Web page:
Ratings from the Opinionated Gamers

  • I love it! James Nathan
  • I like it. Dale Y, John P, Craig M
  • Neutral.
  • Not for me…

About Dale Yu

Dale Yu is the Editor of the Opinionated Gamers. He can occasionally be found working as a volunteer administrator for BoardGameGeek, and he previously wrote for BoardGame News.
This entry was posted in Essen 2020, Reviews. Bookmark the permalink.

1 Response to Dale Yu: Review of Marshmallow Test

  1. huzonfirst says:

    Here are the mechanical differences between Voodoo Prince (VP) and Marshmallow Test (MT):

    * There are 80 cards in VP, with ranks from 0 to 15 in five suits.
    * In VP, with 2-3 players, only use the ranks from 0-10; with 4 players only use the 0-12 cards.
    * In VP, deal 13 cards to each player, not 12; with five players, deal 14 cards.
    * In MT, the first round is played with no trump suit; in VP, the trump suit in the first round is determined randomly.
    * In VP, players can only play a trump card if they are void in the suit led. In MT, once a trump card is played to a trick, all subsequent players have the option of playing trump, even if they have cards in the led suit. (Personally, this seems like a very significant rule change.)
    * In VP, there are three special cards per suit. The 0 beats the highest card of that suit if they both appear in the same trick. If a trick is won with a 5 or 7, the trick counts as two tricks for the winning player.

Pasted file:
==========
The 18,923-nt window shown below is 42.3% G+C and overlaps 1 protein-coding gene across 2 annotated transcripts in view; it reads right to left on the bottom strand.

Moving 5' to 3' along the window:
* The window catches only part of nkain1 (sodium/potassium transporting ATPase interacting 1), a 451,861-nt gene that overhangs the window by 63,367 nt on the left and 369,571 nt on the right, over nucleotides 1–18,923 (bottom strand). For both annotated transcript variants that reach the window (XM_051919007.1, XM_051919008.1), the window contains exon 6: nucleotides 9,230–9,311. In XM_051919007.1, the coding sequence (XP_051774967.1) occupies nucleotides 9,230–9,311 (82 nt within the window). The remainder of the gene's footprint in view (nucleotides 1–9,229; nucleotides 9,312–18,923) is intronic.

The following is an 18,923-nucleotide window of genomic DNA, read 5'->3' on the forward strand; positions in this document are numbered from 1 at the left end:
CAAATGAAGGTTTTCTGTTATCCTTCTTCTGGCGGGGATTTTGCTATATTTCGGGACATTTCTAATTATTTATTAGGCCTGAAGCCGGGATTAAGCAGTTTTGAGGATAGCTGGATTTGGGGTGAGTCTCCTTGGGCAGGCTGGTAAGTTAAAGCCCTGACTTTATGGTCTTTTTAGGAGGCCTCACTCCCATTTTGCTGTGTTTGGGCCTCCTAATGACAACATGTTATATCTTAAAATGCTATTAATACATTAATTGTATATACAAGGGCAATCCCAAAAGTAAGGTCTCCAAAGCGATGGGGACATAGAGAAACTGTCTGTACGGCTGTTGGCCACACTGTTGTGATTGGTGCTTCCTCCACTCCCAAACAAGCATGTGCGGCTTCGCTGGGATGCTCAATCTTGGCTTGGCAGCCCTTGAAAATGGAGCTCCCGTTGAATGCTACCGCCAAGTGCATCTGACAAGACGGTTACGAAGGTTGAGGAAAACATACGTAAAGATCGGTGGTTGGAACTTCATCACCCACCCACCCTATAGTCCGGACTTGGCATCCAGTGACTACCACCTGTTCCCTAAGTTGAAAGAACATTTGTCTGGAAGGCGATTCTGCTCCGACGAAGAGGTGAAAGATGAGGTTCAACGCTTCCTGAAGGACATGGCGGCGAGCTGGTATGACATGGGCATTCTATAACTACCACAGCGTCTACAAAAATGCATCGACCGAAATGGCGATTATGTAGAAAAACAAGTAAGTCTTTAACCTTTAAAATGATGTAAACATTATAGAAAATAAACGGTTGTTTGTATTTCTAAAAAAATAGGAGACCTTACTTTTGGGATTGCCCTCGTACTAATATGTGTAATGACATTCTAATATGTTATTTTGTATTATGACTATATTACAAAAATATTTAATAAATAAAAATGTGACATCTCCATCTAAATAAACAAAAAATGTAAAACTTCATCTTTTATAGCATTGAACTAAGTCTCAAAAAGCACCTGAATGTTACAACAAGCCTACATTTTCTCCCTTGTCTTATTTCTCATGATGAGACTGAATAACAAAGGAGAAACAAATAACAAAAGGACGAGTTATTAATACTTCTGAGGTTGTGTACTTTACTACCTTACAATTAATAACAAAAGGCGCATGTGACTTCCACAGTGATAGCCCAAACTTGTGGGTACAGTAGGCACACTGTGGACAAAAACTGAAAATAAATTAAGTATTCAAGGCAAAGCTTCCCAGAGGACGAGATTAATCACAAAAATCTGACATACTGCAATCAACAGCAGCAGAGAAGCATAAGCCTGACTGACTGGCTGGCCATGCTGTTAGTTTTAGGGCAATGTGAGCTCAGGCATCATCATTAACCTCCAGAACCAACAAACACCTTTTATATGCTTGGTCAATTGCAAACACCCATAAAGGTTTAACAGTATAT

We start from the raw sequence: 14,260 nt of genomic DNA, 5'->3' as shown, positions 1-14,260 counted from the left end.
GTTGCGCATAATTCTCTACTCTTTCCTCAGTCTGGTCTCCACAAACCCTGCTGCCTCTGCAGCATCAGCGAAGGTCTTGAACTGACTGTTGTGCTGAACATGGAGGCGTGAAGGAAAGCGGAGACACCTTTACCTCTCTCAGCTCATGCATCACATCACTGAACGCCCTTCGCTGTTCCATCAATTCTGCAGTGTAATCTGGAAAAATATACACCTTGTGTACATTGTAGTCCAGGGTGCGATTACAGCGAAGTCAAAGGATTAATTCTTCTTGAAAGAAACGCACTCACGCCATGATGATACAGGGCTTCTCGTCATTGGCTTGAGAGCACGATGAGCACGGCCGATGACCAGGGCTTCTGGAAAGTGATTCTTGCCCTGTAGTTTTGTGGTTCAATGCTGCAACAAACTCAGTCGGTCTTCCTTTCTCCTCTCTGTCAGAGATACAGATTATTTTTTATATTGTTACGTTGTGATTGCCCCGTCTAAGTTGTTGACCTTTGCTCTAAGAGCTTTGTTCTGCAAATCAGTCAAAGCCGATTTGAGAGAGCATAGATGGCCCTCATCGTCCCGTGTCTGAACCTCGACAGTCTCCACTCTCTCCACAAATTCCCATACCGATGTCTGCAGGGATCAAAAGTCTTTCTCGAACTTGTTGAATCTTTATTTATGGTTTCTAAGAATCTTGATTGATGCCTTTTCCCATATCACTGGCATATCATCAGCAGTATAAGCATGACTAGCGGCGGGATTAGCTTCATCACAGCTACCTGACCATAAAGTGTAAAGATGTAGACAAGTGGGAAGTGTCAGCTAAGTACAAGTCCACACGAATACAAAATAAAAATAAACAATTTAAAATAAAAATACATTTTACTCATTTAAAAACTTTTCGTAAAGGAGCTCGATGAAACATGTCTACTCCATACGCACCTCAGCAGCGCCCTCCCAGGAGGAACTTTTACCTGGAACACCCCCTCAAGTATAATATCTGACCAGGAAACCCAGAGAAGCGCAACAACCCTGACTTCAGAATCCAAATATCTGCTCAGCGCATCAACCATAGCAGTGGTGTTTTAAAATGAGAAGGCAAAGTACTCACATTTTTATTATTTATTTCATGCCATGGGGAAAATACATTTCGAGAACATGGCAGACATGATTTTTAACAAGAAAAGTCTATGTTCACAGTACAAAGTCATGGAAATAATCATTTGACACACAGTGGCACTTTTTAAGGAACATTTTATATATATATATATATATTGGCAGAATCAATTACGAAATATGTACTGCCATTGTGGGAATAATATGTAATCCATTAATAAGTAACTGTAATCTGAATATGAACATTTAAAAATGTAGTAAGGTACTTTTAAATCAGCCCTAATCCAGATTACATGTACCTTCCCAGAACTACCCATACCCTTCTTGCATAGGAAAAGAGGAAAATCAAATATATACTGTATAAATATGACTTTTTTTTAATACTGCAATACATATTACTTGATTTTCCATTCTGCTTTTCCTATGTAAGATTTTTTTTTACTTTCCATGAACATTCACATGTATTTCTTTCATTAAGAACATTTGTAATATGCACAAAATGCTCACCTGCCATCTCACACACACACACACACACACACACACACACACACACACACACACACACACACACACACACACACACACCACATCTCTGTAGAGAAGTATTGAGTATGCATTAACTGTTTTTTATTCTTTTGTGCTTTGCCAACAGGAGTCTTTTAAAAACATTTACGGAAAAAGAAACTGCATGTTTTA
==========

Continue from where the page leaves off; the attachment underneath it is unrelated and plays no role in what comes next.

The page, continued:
* In 5-player MT, all the players who haven’t gone out when the last card of the hand is played receive 0 points. (This could be as many as three players and will usually be two.)
    * VP is played for 5 rounds and the player with the most points at the end wins, with no tiebreaker. MT ends immediately after a player scores at least 20 points.

    VP is widely considered to be best with 5 players. However, in 5-player MT, all the cards are dealt out (the only version of either game where that’s the case) and you have the weirdness of multiple players being shut out in the vast majority of hands (so that at least one player will score 0 and still not get the chance to name the trump suit for the next hand). I’m wondering if, because of this, the consensus will turn out to be that MT is at its best with 4 players.